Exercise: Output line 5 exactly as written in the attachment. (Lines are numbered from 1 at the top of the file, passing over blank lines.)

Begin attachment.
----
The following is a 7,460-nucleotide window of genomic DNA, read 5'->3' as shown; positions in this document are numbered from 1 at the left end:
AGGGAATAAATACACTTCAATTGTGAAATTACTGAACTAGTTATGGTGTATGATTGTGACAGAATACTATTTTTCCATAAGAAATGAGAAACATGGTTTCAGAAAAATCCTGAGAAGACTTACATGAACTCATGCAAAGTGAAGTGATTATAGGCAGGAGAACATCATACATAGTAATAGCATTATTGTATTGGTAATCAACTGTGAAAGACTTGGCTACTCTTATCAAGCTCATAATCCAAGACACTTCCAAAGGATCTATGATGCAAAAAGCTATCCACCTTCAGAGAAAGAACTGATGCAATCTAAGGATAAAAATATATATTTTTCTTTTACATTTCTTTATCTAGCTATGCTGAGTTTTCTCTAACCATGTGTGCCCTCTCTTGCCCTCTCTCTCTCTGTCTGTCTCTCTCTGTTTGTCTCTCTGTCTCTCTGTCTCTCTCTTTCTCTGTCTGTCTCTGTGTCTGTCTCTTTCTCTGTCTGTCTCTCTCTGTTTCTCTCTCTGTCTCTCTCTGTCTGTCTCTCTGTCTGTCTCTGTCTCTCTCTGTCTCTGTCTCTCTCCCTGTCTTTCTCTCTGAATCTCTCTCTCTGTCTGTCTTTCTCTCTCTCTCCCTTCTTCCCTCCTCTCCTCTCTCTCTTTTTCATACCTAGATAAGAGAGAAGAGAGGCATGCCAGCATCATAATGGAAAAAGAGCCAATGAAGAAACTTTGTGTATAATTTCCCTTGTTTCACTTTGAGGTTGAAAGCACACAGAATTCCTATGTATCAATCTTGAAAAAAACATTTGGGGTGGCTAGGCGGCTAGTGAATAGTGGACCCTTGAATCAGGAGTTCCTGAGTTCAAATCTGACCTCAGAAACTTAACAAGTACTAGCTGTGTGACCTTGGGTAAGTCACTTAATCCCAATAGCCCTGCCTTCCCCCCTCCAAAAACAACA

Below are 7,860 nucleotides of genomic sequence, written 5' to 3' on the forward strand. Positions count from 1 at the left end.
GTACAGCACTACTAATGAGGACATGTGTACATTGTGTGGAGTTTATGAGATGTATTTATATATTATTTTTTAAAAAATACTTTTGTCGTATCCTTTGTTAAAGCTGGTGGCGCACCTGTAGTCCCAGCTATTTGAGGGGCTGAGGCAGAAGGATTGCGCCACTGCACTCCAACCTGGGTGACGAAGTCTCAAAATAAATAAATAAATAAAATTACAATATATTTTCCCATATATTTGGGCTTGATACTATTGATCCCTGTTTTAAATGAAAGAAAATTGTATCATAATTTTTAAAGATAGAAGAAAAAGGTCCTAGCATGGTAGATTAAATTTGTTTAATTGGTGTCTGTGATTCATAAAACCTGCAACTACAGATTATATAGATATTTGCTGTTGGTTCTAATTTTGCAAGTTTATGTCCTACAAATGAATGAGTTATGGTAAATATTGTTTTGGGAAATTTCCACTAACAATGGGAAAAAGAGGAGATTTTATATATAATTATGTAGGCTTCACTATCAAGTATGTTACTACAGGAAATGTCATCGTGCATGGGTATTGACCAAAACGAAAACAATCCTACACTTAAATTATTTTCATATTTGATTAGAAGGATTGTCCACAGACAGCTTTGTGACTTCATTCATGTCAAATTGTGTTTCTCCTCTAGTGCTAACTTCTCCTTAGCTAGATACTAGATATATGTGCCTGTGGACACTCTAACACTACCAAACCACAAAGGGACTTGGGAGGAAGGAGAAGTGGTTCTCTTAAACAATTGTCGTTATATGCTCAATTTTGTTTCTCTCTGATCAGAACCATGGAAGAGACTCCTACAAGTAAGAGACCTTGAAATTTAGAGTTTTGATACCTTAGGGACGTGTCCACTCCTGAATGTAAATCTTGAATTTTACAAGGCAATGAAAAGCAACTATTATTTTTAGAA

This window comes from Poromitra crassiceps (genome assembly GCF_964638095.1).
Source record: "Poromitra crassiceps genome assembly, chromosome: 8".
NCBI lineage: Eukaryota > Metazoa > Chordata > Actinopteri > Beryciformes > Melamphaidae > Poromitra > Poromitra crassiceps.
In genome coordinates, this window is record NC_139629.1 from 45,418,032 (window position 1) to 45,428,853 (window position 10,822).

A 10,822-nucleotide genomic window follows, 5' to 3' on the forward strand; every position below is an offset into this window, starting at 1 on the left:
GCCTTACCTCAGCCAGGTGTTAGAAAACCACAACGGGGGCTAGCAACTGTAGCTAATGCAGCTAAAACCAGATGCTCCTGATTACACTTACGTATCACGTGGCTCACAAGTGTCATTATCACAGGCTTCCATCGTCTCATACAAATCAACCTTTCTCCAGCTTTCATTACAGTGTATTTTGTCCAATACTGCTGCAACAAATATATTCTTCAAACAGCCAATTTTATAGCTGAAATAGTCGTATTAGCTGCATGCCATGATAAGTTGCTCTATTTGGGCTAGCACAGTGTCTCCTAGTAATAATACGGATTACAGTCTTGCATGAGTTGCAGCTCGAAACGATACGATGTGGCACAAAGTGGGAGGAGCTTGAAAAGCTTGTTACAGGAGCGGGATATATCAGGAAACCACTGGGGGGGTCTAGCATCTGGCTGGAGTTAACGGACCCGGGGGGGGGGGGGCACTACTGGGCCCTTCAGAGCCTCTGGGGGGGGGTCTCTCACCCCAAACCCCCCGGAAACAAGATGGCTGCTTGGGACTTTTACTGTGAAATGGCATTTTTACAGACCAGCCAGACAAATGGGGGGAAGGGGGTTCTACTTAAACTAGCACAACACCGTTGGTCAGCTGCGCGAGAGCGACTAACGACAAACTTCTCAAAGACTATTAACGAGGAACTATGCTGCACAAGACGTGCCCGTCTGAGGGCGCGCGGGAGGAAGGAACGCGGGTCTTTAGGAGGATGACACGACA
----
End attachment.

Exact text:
This window comes from Poromitra crassiceps (genome assembly GCF_964638095.1).